So in our last tour we came face to face with the reason for the English capturing Jamaica from the Spanish: it was all a part of Lord Oliver Cromwell’s Western Design.
And, as we also found out, Jamaica wasn’t really the main target of General Robert Venables’s invading army but the second best since they were not able to take control of Santo Domingo (Hispaniola) as they were instructed to do.
Venables therefore received specific instructions from Oliver Cromwell and the English crown that guided his invading party to the Caribbean in 1654. Jamaican Echoes is fortunate to have found a copy of this document and provides you today with an extract as we continue our tour of
Instructions unto General Robert Venables given by His Highness by Advice of his Council unto His Expedition to the West Indies
Whereas We have by our Commission constituted and appointed you Commander in Chief of the Land army and forces raised and to be raised, as well in England, as in the parts of America, for the ends and purposes expressed in the said Commission.
1. You shall therefore, immediately upon the receipt of these Instructions, repair with the Forces aforesaid unto Portsmouth, where we have appointed the Fleet designed for the aforesaid service under the Command of General William Penn, to take you with the said army and forces aboard them to transport you into the parts aforesaid.
2. Whereas some additional Forces, as the service shall require, are to be raised in the Island of Barbadoes, and other the English Islands and Plantations, You shall upon your arrival there, and upon consideration had with the Commissioners appointed to attend this service, or any two of them (wherein also if you think fit you may advise with some of the most experienced men in those parts), concerning the present design and the Nature thereof, use your best endeavours by such ways, and means as you with the advise of the said Commissioners or any two of them, shall judge most convenient and expeditious, to levy and raise such numbers of souldiers as shall be found necessary for the better carrying of of this design, the said soldiers to be either taken with you upon your first attempt, or to follow after, as shall be by the advise aforesaid agreed and directed….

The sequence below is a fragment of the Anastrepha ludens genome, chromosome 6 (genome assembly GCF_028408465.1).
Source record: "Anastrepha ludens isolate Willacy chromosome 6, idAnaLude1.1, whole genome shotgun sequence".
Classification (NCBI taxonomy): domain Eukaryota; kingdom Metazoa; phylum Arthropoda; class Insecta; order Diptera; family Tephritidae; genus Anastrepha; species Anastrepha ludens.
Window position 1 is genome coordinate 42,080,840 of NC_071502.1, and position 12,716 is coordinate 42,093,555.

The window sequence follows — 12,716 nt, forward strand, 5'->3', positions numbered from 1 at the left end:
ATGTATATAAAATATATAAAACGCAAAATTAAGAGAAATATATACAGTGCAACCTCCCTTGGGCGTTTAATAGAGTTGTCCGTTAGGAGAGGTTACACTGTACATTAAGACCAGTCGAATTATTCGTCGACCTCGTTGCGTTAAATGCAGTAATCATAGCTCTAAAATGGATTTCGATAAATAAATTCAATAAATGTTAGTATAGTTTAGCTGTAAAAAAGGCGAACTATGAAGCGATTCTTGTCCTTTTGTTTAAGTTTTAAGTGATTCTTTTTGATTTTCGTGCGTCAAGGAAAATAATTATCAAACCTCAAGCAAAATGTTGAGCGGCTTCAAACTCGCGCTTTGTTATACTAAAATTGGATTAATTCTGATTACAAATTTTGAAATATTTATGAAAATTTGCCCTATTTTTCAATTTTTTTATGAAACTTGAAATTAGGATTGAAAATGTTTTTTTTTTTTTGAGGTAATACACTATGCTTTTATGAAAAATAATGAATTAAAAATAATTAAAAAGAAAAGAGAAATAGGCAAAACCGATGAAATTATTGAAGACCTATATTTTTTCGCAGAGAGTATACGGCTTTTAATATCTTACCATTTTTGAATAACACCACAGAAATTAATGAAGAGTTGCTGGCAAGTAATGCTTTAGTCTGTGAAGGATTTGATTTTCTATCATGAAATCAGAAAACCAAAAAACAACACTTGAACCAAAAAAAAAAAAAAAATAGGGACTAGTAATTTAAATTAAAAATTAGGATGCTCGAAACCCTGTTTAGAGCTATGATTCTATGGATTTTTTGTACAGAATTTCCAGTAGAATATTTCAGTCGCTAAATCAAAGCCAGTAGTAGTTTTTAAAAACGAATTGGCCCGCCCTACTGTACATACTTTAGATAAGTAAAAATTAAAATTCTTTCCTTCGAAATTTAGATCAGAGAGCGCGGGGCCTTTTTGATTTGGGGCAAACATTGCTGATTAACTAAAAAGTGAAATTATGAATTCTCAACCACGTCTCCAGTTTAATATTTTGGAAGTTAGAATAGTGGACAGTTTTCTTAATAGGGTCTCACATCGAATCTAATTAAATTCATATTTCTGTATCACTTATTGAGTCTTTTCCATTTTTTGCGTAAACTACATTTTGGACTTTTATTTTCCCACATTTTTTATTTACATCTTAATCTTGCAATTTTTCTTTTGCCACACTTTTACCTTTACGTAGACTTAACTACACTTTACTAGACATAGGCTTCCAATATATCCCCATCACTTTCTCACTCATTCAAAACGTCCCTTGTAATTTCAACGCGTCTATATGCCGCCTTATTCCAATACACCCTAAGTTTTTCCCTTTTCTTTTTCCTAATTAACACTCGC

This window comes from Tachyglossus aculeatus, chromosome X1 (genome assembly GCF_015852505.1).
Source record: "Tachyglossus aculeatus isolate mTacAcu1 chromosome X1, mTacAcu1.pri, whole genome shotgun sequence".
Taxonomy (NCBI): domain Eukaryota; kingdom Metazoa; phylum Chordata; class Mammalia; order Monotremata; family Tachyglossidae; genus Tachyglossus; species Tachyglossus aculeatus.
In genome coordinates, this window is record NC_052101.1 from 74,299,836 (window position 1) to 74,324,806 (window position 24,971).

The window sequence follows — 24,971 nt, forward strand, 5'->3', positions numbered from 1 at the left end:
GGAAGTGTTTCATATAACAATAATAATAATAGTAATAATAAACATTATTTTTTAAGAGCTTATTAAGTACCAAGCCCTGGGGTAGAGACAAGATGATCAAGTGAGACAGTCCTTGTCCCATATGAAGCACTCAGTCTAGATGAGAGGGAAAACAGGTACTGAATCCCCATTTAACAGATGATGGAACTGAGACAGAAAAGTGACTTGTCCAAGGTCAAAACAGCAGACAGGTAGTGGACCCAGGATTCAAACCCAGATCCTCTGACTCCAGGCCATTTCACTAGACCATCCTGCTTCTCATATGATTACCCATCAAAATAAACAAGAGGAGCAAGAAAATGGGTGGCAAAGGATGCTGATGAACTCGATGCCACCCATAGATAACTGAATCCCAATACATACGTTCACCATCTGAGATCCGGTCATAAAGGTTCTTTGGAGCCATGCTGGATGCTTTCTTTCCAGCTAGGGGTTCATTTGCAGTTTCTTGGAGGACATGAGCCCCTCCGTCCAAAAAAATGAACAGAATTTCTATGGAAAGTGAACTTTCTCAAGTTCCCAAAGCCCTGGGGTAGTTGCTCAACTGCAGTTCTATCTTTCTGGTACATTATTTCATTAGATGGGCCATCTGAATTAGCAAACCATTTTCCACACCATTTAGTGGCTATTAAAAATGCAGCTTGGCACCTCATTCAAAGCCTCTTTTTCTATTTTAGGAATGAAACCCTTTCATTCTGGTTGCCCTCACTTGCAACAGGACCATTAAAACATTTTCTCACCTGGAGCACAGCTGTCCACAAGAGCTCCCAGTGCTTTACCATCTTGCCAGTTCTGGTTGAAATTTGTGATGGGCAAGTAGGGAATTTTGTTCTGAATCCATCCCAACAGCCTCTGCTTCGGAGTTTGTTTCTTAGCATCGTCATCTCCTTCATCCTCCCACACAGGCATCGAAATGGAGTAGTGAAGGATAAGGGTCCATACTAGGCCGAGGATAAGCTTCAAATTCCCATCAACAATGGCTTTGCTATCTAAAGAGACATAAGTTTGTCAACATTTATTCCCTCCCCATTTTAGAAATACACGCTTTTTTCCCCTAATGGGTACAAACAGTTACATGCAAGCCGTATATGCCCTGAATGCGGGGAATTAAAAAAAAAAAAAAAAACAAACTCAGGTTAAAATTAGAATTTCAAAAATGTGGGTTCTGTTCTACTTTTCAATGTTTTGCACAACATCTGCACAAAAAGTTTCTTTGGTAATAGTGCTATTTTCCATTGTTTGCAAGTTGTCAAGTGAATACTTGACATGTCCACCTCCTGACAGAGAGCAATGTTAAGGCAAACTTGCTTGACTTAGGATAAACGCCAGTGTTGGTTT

3. The design in General is to gain an Interest in that part of the West Indies in the possession of the Spaniard, For the effecting whereof We shall not tie you up to a method by any particular Instructions, But only communicate to you what hath been under our Consideration. Two or Three ways have been thought of to that purpose.
1st. The first is to land upon some of the Islands, and particularly Hispaniola, and St. John’s Island, one or both; the first of them hath no considerable place in the South part thereof but the City of Santo Domingo, and that not being considerably fortified may probably be possesed without much difficulty, which being done, and fortified, that whole Island wil be brought under obedience; the chief place of St. John’s Island is Porto Ricco. The gaining of these Islands, or either of them, will as We conceive amongst many others have these advantages.
- Many English wil come thither from other parts, and so those places become Magazines of men and provisions for carrying on the Design upon the Main Land.
- They wil be sure retreats upon all occasions.
- They lie much to the wind-ward of the rest of the K. of Spain’s dominions, and being in the hand of the Spaniard will enable him to supply any part that is distressed on the main, and being in our hands will be of the same use to us.
- From thence you may possibly after your Landing there send force for the taking of the Havana, which lies in the Island of Cuba, which is the back door of the West Indies, and will obstruct the passing of the Spaniards Plate Fleet into Europe, And the taking the Havana is so considerable that We have thoughts of beginning the first attempt upon that Fort and the Island of Cuba, and do still judge it worthy of consideration.